Continue to follow all public health measures for prevention and control of COVID-19 infection and transmission.
For changes in quarantine requirements for those who have been fully immunized (i.e. received their first and second vaccine), check with provincial/territorial health authorities.
No. If a client asks whether you have been vaccinated for COVID-19 or not, you do not have to provide that information, as it is considered personal health information.
If you do not want to answer them, then let them know it is considered personal health information and that you choose not to disclose it.
If you want to answer them, simply state whether you have been vaccinated or not, and do not provide an explanation. A client may misunderstand an explanation as advice or counselling, which is outside the scope of practice of NHPC members.
It is not within the scope of practice of any NHPC member to provide advice or counselling about vaccines. To avoid misunderstandings and liability, do not provide your opinion on vaccines to clients.
If a client asks you for your opinion or information on vaccination, refer them to their primary health care provider or provincial or federal health authorities for information.
Private businesses are free to decide who they serve to protect the health and safety of their clients and staff. However, NHPC members are holistic health care professionals who have ethical standards to consider when deciding whether to refuse treatment based on vaccination status or other criteria.
Currently, we do not recommend that you refuse to treat clients based on their vaccination status. Although the NHPC Code of Ethics (PDF) states that you can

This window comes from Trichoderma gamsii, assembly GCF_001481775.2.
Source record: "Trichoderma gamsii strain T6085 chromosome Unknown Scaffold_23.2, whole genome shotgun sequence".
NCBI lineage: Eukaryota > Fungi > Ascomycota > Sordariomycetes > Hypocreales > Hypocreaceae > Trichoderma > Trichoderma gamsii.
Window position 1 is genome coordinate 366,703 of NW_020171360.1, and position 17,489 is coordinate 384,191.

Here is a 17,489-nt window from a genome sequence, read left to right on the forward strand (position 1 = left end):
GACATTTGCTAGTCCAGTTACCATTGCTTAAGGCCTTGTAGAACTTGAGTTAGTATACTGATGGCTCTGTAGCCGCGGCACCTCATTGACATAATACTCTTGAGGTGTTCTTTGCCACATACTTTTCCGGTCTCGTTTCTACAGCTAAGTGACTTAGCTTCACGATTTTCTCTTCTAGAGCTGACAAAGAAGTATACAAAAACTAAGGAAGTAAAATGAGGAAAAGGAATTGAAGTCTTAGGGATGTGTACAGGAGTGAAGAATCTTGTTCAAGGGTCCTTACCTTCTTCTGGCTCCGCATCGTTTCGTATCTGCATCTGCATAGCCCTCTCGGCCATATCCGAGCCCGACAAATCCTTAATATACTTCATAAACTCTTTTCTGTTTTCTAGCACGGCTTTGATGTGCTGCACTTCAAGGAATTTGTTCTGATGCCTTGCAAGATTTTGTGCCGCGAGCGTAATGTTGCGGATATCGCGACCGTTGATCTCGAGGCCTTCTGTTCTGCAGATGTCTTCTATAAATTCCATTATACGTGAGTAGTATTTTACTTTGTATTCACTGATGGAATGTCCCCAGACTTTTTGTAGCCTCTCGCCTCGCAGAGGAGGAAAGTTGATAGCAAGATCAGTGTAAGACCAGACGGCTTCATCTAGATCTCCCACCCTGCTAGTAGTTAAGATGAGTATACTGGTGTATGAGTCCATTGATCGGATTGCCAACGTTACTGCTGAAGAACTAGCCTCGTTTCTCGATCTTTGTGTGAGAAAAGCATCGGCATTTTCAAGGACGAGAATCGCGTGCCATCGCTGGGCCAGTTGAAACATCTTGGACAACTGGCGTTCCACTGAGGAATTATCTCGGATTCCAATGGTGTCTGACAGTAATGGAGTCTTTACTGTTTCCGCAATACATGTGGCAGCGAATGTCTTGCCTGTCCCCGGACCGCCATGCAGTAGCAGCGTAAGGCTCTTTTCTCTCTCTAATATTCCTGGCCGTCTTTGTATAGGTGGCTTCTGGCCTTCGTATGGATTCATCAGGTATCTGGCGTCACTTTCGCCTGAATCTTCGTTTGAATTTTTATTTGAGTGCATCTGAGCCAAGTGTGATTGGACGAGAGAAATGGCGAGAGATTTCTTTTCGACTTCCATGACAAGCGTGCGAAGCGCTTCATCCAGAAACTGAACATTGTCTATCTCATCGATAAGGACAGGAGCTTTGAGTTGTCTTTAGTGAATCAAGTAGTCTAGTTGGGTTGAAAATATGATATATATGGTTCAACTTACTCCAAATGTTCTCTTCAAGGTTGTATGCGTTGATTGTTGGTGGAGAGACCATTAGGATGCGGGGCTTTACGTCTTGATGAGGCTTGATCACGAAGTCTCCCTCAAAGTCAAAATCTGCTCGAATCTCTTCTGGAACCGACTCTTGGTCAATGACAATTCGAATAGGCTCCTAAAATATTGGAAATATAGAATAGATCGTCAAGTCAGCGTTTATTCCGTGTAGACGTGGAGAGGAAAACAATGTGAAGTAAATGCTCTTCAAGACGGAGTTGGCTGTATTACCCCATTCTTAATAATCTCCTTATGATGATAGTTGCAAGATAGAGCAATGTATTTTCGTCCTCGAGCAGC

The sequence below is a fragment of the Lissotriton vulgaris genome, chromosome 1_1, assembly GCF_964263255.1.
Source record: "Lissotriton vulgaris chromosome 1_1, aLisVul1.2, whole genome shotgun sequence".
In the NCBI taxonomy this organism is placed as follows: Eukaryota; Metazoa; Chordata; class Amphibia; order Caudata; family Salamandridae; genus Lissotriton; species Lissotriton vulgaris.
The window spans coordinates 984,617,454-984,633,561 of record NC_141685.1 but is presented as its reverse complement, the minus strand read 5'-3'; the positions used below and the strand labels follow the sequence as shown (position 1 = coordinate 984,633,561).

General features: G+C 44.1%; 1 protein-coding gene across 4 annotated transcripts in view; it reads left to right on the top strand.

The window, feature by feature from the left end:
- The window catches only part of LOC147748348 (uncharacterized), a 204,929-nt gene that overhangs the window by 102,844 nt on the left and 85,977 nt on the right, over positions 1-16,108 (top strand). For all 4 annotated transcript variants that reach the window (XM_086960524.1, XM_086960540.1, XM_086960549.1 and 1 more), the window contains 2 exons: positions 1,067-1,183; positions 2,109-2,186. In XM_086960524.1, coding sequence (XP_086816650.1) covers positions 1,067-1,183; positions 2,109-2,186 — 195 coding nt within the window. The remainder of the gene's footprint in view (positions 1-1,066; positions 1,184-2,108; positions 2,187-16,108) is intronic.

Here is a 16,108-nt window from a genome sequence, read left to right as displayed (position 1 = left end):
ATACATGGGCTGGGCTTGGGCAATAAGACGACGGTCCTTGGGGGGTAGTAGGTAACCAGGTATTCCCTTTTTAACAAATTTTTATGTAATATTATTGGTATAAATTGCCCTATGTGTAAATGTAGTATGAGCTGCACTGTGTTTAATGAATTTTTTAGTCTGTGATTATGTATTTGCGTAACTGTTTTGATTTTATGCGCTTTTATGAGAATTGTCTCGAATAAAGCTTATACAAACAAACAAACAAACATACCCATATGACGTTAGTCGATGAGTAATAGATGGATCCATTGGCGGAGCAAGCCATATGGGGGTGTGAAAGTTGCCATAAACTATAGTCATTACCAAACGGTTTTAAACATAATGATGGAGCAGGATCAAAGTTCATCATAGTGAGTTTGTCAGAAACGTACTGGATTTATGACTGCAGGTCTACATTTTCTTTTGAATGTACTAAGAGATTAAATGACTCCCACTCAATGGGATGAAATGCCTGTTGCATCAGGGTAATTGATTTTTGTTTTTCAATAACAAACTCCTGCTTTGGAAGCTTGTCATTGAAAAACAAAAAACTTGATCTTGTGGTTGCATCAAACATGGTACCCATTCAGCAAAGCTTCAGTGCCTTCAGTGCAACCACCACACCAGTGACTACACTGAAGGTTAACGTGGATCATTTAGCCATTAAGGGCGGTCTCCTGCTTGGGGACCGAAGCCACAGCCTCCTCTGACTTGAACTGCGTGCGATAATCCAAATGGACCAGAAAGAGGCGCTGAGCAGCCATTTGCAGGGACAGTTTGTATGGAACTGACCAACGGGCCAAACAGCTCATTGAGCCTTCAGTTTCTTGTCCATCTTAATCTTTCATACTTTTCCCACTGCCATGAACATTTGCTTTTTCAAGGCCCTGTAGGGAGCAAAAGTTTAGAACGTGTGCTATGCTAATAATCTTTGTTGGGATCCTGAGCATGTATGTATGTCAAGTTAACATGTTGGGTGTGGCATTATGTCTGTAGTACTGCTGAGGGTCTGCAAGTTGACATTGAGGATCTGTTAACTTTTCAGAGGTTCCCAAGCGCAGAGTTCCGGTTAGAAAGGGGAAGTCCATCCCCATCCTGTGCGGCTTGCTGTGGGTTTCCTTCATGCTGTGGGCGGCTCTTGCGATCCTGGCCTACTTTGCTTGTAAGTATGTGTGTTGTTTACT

retain and practice the right to refuse to treat any client if the provision of such treatment poses risk of harm either to the client or to the practitioner
by following all the COVID-19 risk mitigation protocols, such as wearing the required PPE and screening clients for symptoms and close contacts, you can still provide appropriate care in a relatively safe environment for clients, staff, and yourself.
Also consider that the Code of Ethics states that practitioners will refrain from discriminating against clients based on a medical condition.
If a client has a medical condition or disability that prevents them from being vaccinated or they choose not to be vaccinated due to religious beliefs, refusing to treat them may be a violation of the human rights legislation that protects Canadians against discrimination based on religion and disabilities.
Whether or not an individual is vaccinated is considered sensitive personal health information. We advise that you do not place vaccination status on a company website or booking site because it is personal health information.
Keep in mind that there are practitioners who cannot be vaccinated due to health conditions, disability, or religious beliefs, which are protected grounds under human rights legislation.
If your provincial/territorial or municipal government has ordered that non-essential services must be suspended, then you must close your practice until they lift those orders. The NHPC Code of Ethics states that members must abide by applicable laws, regulations, and legislation, so you have both an ethical and legal obligation to follow any public health orders.
Please check in the Provincial and Territorial Bulletins section below to see if business/service closures have been ordered for your province or territory.
If your province or territory has announced that your business type can re-open, you must take the required precautions in your workplace. This includes all sanitation, use of personal protective equipment (PPE), and physical distancing measures required by the government.
If you can't take the precautions necessary to reduce the risk of transmitting COVID-19 — for any reason or at any time — you should not practise.
Check the Provincial and Territorial Bulletins section below for required workplace precautions for your province or territory. You can use our Return-to-work Member Handbook (PDF) as a supplement to any government requirements.